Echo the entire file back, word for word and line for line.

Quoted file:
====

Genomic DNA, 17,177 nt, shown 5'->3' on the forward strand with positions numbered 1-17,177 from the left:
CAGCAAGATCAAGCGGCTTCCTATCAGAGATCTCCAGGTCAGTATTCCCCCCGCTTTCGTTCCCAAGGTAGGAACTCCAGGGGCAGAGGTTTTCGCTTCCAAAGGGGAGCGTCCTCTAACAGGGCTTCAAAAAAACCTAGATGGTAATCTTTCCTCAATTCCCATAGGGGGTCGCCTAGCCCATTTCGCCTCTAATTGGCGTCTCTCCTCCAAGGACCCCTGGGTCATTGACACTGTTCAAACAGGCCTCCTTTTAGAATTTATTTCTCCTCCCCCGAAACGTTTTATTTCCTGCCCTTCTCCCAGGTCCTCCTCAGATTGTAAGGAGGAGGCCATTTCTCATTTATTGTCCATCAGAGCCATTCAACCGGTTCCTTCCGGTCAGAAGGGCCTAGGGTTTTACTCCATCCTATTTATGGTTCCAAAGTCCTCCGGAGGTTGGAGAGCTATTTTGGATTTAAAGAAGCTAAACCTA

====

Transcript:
Genomic DNA, 17,177 nt, shown 5'->3' on the forward strand with positions numbered 1-17,177 from the left:
CAGCAAGATCAAGCGGCTTCCTATCAGAGATCTCCAGGTCAGTATTCCCCCCGCTTTCGTTCCCAAGGTAGGAACTCCAGGGGCAGAGGTTTTCGCTTCCAAAGGGGAGCGTCCTCTAACAGGGCTTCAAAAAAACCTAGATGGTAATCTTTCCTCAATTCCCATAGGGGGTCGCCTAGCCCATTTCGCCTCTAATTGGCGTCTCTCCTCCAAGGACCCCTGGGTCATTGACACTGTTCAAACAGGCCTCCTTTTAGAATTTATTTCTCCTCCCCCGAAACGTTTTATTTCCTGCCCTTCTCCCAGGTCCTCCTCAGATTGTAAGGAGGAGGCCATTTCTCATTTATTGTCCATCAGAGCCATTCAACCGGTTCCTTCCGGTCAGAAGGGCCTAGGGTTTTACTCCATCCTATTTATGGTTCCAAAGTCCTCCGGAGGTTGGAGAGCTATTTTGGATTTAAAGAAGCTAAACCTA